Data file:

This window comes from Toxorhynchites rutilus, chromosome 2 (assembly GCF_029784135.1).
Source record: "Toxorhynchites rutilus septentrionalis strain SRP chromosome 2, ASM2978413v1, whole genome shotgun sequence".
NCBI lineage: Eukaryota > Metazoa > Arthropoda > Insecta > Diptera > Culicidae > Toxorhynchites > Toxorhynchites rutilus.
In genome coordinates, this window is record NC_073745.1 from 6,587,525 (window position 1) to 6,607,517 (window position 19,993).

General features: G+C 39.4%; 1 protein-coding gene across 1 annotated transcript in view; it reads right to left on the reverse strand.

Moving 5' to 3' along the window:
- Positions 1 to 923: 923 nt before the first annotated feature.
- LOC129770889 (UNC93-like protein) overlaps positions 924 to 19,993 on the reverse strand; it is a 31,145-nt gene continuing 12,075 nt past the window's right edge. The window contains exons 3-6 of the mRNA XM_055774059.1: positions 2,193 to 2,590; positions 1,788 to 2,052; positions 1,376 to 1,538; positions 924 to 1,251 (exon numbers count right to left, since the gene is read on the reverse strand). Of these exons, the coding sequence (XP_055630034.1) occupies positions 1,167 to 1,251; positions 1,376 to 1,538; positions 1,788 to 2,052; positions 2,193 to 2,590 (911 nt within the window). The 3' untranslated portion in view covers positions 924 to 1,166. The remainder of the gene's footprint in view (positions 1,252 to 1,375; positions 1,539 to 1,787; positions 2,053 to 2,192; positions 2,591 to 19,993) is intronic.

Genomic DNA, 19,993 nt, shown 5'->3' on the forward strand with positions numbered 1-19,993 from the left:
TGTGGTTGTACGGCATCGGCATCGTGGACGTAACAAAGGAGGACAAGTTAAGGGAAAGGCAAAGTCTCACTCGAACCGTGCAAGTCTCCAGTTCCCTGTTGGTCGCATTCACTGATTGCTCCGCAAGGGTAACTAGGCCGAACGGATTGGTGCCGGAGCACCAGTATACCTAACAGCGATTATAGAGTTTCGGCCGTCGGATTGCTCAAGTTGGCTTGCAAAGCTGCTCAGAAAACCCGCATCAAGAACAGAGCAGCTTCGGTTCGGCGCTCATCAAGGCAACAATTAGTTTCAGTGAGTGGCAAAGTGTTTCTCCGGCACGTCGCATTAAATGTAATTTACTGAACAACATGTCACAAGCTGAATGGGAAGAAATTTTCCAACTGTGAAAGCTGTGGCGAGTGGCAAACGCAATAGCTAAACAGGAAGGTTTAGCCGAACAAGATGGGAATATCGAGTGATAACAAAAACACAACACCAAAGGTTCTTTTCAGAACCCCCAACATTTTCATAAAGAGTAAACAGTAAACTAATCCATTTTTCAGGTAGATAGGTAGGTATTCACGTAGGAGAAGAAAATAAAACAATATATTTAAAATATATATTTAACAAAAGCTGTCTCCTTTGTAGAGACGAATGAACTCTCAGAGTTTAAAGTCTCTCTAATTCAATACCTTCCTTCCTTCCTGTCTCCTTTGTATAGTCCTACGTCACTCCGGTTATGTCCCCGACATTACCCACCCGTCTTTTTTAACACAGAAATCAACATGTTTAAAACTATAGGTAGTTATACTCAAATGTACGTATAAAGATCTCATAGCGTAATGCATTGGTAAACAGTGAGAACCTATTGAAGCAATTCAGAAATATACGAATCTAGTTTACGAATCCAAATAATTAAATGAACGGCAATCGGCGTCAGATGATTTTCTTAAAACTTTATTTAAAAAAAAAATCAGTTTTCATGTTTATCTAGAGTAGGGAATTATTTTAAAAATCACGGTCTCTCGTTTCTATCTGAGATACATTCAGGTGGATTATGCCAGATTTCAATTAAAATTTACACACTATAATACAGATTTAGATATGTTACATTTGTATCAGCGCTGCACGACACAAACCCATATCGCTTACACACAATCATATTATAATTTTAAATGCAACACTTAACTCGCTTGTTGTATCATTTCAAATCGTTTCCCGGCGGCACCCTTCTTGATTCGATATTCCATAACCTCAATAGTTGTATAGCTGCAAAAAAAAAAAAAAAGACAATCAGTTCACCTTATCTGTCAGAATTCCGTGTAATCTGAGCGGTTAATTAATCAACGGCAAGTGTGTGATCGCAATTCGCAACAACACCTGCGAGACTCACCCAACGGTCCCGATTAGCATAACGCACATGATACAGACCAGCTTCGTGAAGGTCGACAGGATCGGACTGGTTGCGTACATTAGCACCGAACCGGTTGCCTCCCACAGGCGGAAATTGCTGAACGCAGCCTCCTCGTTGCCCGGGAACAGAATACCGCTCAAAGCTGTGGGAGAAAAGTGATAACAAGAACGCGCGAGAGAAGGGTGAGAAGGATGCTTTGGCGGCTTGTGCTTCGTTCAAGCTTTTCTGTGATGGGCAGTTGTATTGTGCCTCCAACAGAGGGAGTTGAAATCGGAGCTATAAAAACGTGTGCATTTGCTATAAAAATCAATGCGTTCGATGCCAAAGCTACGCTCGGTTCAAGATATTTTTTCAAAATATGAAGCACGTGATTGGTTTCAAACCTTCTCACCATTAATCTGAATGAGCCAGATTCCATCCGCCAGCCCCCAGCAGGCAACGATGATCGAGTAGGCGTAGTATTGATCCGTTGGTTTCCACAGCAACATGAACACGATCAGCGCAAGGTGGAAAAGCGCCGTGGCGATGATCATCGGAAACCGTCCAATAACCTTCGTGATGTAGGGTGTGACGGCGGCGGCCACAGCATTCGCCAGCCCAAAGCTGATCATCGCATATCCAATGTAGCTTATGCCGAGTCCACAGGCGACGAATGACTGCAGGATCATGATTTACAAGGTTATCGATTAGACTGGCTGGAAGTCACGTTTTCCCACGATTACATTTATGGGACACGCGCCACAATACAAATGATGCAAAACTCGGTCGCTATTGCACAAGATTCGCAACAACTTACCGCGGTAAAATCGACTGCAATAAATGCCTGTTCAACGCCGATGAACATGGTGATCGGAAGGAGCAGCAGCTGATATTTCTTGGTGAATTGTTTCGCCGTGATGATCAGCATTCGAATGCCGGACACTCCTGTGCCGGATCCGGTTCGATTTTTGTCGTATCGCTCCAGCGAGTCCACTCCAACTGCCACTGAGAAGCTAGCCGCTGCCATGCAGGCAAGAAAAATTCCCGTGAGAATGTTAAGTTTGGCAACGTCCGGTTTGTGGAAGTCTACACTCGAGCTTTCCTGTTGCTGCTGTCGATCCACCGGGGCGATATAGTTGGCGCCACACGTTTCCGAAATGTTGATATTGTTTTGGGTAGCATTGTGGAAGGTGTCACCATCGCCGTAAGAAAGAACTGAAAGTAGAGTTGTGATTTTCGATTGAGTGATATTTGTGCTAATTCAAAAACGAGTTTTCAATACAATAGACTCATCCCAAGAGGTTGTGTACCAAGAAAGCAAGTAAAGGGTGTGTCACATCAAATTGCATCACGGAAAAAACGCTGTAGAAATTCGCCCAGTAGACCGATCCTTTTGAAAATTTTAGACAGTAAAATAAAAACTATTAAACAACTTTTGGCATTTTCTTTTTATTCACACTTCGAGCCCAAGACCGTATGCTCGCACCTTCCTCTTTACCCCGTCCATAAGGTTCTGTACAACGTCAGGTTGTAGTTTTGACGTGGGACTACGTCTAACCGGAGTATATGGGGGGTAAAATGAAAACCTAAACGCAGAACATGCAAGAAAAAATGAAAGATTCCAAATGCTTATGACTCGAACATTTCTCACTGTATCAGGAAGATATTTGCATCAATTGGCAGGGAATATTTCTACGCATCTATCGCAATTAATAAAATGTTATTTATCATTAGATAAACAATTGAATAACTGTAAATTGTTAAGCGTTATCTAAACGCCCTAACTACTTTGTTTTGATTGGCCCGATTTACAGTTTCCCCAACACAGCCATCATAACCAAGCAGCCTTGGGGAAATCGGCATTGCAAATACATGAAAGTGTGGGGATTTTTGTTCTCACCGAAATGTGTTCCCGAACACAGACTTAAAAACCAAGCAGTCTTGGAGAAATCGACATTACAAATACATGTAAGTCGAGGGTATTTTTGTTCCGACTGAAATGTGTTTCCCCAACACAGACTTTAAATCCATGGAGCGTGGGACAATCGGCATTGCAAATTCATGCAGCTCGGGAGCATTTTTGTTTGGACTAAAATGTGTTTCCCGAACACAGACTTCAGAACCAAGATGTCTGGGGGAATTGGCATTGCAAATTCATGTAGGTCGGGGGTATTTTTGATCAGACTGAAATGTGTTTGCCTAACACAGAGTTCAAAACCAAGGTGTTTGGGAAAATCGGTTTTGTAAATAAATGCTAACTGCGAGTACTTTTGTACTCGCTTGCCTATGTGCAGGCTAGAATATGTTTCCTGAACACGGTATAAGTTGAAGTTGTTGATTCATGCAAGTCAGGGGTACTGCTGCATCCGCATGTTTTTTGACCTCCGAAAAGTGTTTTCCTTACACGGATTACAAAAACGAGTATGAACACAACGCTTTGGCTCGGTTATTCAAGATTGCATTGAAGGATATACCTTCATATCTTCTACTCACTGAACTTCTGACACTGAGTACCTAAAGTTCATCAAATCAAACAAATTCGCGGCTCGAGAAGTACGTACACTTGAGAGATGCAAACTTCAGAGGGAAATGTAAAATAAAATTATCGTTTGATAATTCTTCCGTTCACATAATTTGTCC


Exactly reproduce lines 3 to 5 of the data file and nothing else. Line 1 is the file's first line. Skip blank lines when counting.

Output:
NCBI lineage: Eukaryota > Metazoa > Arthropoda > Insecta > Diptera > Culicidae > Toxorhynchites > Toxorhynchites rutilus.
In genome coordinates, this window is record NC_073745.1 from 6,587,525 (window position 1) to 6,607,517 (window position 19,993).

General features: G+C 39.4%; 1 protein-coding gene across 1 annotated transcript in view; it reads right to left on the reverse strand.